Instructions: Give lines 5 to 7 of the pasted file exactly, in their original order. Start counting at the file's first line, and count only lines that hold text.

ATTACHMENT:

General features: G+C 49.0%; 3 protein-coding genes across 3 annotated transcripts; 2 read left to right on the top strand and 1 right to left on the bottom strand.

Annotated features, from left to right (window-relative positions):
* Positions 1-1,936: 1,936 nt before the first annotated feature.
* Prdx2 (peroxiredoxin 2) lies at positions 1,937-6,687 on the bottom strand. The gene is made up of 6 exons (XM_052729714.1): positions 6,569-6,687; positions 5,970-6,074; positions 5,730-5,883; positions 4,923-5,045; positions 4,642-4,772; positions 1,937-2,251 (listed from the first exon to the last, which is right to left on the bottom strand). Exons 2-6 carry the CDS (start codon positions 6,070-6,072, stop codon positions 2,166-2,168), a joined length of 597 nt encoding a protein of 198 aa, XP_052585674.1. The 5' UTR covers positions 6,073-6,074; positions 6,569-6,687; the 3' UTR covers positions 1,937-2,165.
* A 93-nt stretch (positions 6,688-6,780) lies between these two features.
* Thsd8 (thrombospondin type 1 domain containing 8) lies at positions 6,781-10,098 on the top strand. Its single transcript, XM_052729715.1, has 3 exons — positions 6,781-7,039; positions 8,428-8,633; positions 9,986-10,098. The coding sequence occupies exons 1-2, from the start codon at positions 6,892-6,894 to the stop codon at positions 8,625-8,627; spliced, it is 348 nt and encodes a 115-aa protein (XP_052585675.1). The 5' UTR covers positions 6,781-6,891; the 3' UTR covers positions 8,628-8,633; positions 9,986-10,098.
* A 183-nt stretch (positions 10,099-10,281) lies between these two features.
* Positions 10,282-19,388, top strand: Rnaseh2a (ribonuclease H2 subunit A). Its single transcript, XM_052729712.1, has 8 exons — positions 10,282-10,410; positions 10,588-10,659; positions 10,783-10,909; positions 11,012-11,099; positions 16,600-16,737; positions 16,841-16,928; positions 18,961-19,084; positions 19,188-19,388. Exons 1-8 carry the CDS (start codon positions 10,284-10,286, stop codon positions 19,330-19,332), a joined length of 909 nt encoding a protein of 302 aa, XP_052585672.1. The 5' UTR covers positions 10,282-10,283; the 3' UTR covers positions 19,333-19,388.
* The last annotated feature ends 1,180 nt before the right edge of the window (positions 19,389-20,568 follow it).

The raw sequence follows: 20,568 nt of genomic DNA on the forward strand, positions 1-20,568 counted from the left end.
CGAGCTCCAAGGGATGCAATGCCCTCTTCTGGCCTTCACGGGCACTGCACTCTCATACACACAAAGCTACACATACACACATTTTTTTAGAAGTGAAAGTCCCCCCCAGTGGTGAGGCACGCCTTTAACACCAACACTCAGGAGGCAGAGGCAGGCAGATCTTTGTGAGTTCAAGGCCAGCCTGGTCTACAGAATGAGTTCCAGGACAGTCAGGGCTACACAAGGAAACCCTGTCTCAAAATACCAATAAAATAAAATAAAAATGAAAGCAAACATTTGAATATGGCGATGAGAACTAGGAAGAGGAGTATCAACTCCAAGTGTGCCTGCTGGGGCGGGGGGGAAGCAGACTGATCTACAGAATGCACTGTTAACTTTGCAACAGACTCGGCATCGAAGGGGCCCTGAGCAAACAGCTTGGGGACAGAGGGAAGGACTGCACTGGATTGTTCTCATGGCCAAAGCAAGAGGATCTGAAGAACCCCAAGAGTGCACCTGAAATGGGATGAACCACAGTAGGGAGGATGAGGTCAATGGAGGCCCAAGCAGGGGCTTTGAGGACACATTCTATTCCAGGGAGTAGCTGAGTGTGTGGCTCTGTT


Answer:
* A 93-nt stretch (positions 6,688-6,780) lies between these two features.
* Thsd8 (thrombospondin type 1 domain containing 8) lies at positions 6,781-10,098 on the top strand. Its single transcript, XM_052729715.1, has 3 exons — positions 6,781-7,039; positions 8,428-8,633; positions 9,986-10,098. The coding sequence occupies exons 1-2, from the start codon at positions 6,892-6,894 to the stop codon at positions 8,625-8,627; spliced, it is 348 nt and encodes a 115-aa protein (XP_052585675.1). The 5' UTR covers positions 6,781-6,891; the 3' UTR covers positions 8,628-8,633; positions 9,986-10,098.
* A 183-nt stretch (positions 10,099-10,281) lies between these two features.